Lacan talks about children going through a mirror phase where they recognise themselves in a mirror and note the stable nature of the image which they oppose to their own experiences of their bodies which they have limited control of. He speculates that children who go through this phase begin identifying with this image and this continues through to adulthood. As developmental psychology there is little reason to take Lacan seriously. But he does have a point about the idealised I. We all seem to have a kind of fictional perfect world which we and those around us are imperfect exemplars of. Ebbing used this implicit belief in an idealised I as justification for fixing Dunning. But he had little justification to do so. He had no real idea of who Dunning was. His beliefs were an unverified assumption. I think we should take King’s novel as a cautionary tale against assuming that some life is an imperfect exemplar of some perfect life they were denied. There are no perfect lives; no happy endings just people trying to cope with the flux of experience as best as they can[8].

[1] Obviously the brilliance of the above mentioned books goes beyond any use they have as philosophical thought experiments.

[2] Candide because of its narrow focus on refuting Leibniz is actually a pretty poor novel with one-dimensional characters silly plot twists. But it works as a caricature of Leibniz. To this degree it is not really good art. Dickens’ ‘Hard Times’ manages to both attack a philosophical view Utilitarianism and tell a brilliant human story; not an easy thing to manage.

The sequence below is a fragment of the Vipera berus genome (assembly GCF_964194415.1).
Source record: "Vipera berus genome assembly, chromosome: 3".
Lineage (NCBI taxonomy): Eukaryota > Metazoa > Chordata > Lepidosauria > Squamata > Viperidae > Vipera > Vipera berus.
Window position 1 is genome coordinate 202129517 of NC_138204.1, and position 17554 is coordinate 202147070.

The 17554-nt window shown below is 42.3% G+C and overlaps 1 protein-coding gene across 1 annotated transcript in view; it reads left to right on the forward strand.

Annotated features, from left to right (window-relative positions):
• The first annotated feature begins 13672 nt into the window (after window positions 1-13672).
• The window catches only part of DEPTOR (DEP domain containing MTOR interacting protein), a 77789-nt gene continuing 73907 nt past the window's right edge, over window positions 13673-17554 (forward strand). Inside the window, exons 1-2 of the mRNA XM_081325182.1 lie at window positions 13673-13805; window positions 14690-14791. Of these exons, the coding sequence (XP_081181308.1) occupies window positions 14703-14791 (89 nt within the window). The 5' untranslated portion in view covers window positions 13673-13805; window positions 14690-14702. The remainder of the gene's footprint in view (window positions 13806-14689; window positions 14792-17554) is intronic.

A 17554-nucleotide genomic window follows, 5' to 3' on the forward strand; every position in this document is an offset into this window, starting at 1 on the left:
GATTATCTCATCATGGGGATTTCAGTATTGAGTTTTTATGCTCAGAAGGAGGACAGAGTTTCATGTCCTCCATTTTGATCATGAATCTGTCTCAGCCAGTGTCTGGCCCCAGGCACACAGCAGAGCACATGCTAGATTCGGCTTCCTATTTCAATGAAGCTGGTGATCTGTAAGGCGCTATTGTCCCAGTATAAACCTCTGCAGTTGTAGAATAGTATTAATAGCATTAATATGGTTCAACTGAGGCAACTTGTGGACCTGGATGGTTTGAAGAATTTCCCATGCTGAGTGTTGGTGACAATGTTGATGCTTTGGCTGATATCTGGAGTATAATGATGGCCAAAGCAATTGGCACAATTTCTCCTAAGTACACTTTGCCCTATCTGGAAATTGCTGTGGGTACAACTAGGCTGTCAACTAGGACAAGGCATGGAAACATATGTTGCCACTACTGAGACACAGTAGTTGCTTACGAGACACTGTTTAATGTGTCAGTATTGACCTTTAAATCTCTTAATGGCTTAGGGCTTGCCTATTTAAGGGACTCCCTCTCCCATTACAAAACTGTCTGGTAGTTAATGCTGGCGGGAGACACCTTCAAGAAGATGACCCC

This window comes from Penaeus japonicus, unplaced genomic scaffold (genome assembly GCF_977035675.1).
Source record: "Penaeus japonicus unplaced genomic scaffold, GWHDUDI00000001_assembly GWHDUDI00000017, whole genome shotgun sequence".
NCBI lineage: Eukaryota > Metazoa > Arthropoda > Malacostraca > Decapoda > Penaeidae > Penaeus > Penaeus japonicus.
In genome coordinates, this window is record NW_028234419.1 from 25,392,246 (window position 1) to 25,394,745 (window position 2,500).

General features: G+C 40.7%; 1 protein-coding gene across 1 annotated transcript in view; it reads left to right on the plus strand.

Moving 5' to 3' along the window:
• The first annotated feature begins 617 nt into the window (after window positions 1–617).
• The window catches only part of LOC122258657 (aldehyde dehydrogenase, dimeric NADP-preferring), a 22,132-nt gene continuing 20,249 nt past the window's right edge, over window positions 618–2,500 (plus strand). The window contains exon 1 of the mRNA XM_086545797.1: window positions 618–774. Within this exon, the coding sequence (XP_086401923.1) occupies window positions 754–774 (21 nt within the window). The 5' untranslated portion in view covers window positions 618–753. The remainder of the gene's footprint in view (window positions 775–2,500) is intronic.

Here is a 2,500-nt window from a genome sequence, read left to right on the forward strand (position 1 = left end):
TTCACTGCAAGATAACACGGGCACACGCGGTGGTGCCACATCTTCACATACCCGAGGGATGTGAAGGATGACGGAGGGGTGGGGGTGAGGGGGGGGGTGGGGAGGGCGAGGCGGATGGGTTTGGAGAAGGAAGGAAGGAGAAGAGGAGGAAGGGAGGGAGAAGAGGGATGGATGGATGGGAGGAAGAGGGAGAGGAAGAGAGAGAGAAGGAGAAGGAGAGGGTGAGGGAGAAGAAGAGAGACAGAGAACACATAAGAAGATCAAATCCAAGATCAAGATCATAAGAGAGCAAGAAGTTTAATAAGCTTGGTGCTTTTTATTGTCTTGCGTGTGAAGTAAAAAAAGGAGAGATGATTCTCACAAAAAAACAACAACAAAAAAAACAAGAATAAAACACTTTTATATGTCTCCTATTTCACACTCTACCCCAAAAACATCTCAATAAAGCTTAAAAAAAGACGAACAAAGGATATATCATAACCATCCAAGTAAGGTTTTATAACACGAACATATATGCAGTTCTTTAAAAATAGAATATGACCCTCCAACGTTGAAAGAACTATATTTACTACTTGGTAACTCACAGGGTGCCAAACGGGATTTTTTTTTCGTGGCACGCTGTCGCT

[3] For discussion of some of these issues see Pinker’s ‘The Language Instinct’ and ‘The Blank Slate’ as well as Rorty’s ‘Contingency, Irony and Solidarity’

[4] Shout out to the excellent children’s programme ‘Once Upon a Time’ which explores the issue of happy endings in an easy going manner.

[5][5] David Berman discusses Schopenhauer and Fairy Tales in the introduction to the everyman edition of ‘World as Will and Idea’.

[6] It could be claimed that saving Dunning isn’t the only motivation for Ebbing he is also saving his siblings. But this is not Ebbing’s primary motivation. And furthermore Ebbing has no idea of whether saving Dunnings siblings will lead to a better or worse world.

[7] To think through this premise I would recommend reading ‘Flowers for Algermon’ a science fiction story about a child with intellectual disabilities who has his IQ radically raised. The jump in IQ isn’t followed by a jump in happiness. A novel is no proof on the issue each way but it can be a spur to thinking about the issue and may inspire doing some empirical research on it.

[8] Note a parent who tries to cure their child of some disability is not making the same mistake as Ebbing. They don’t need to destroy anyone when using a cure. They are just trying to help their child cope with the flux of experience in the best manner they know how.


2 thoughts on “Stephen King: Possible Worlds and the Idealised I

  1. oiscarey

    Love this piece, I really need to read more literature haha. An interesting question arises from it: are our moral responsibilities in these time travel thought experiments the same as those in the present tense? If Ebbing had been born in the same era as Dunning, and had the opportunity to save him from abuse by his father, would he have more responsibility to do so than if he had traveled back in time to do so?

    1. surtymind Post author

      That’s a very good question. I hadn’t thought of that. I seem to be holding Ebbing to a very high moral standard when time travel is possible. But I wouldn’t automatically hold the same moral intuitions if they were born in the same time. There I would think he should definitely save Dunning independent of the unknown consequences in the future.